Althea Matthews, a Bronx-based affordable housing activist, has been homeless since losing her apartment in a fire in December 2019. She currently lives in a single room in a homeless shelter and is grateful that it’s safe and mostly clean — especially compared to congregate shelters. Still, she wishes that she didn’t have to share a bathroom with other residents, and she has avoided using the kitchen since repeatedly seeing mice on the stove.
“If you can have your own shower, your own cooking area, it could do a lot for me,” she told New York Focus, adding that it would do even more for people living in dormitory-style shelters.
Last year, she and other advocates fought for New York State to fund a program to convert vacant hotels and commercial properties—many teetering on the edge of financial ruin due to reduced demand during the pandemic—into single-room affordable housing units.
They won: in June 2021, the legislature passed the Housing Our Neighbors With Dignity Act, or HONDA, which allotted $100 million for such conversions in New York City and required that the resulting housing be reserved for homeless and low-income New Yorkers. The Community Service Society, an anti-poverty nonprofit, called it “a major step forward towards a just recovery.”
But nearly a year later, none of the HONDA money has been used, and no conversions have even begun.
The New York State Division of Homes and Community Renewal (HCR), the agency in charge of administering the program, told New York Focus that it has received no applications and only two preliminary proposals. (In February, Politico reported that the program had drawn one applicant, but this was a preliminary proposal rather than a complete application, according to HCR.)
This year’s state budget included another $100 million in funding for HONDA conversions and expanded the program statewide, but both developers and advocates say that money is not the main obstacle to hotel conversions. The problem is New York City’s relatively onerous zoning and housing code regulations, which make it difficult and expensive for affordable housing developers to legally convert hotels to affordable housing.
“The extra money won’t do any good without the regulatory changes,” said Mark Ginsberg, a partner at Curtis + Ginsberg Architects, a firm that has designed numerous affordable housing developments in New York City. “It doesn’t pencil out unless you change the code.”
State lawmakers have introduced bills that would exempt HONDA conversions from some of these regulations. Although former Mayor Bill de Blasio opposed similar exemptions, Mayor Eric Adams has indicated support and City Council Speaker Adrienne Adams told New York Focus that she supports the Senate and Assembly bills.
But time may be running out. Hotel occupancy rates have begun to rebound as tourists return to the city, making the prospect of affordable housing conversions less attractive to hotel owners.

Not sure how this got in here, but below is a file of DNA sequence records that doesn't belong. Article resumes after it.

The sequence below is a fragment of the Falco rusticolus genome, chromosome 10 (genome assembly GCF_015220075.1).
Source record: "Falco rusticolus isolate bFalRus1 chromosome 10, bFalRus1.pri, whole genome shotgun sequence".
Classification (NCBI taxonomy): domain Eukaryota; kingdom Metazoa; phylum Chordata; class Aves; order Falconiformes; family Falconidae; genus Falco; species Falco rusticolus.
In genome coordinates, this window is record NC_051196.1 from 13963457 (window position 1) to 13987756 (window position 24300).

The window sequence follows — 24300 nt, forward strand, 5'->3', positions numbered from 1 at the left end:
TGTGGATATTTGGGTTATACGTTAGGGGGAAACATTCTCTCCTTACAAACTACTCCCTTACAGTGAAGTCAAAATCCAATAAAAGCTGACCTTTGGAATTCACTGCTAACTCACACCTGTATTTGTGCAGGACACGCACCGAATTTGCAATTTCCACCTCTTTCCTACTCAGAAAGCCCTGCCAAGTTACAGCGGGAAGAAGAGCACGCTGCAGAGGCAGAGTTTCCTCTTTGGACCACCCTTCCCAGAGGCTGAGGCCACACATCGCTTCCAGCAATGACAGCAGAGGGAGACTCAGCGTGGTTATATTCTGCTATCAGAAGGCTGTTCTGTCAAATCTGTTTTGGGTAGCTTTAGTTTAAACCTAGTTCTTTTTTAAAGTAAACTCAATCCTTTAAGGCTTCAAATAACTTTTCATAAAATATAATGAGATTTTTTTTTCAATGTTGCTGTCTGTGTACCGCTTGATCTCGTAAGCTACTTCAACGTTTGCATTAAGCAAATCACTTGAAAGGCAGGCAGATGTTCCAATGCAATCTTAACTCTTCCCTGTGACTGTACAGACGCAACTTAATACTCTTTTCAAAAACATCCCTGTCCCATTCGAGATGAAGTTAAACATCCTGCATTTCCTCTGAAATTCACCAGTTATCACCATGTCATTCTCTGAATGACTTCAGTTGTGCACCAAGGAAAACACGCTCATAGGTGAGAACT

“The window is rapidly closing as New York gets back to normal,” said Ted Houghton, president of the affordable housing advocacy group Gateway Housing. “We need to act quickly.”
A Potential Fix
Under New York City’s zoning regulations, permanent residential housing may only be built in residential zones. That means hotels currently located outside commercial zones cannot legally be converted to housing. Rezoning hotels for housing requires a process that can take months or even years of near-herculean lobbying and constituency building, during which opposition from neighborhood residents, community boards, local electeds, or the mayor can derail the entire project.
Hotels located inside residential zones can legally be converted into permanent housing, but only after undergoing extensive renovations to bring them up to code. Hotels and residential housing are subject to different sections of the building code, so when a hotel room is changed to a residence, it must be retrofitted to match residential codes. This process can require costly measures such as widening elevator shafts and door frames and reconfiguring walls to increase units’ floor space.
These expenses can make retrofits cost-prohibitive for the affordable housing developments envisioned by HONDA–perhaps accounting for the low number of proposals that the state has received.
“Hotels aren’t cheap,” to purchase, Ginsberg said. “But if you are going to just update some finishes to make them more durable, and make it supportive housing, it’s a lot cheaper than having to gut and rebuild the whole thing.”
A pending bill, sponsored by Senate Housing Committee Chair Brian Kavanagh and Assembly Housing Committee Chair Steven Cymbrowitz, would give affordable housing developers a way around these obstacles.
The bill would make any hotel within 400 feet of a residential zone eligible for conversion to permanent residences and allow developers to bypass the code requirements that usually apply to residences, as long as the development is in compliance with the hotel building code. These changes would open up several hotels that developers have been eyeing since HONDA became law, some of which are just a few yards outside residential-zoned areas.
“We have a tremendous housing crisis, and we ought to be moving as rapidly as possible to generate new housing opportunities,” Kavanagh told New York Focus. “It’s valuable to have a quicker and more flexible approach.”
A Shrinking Window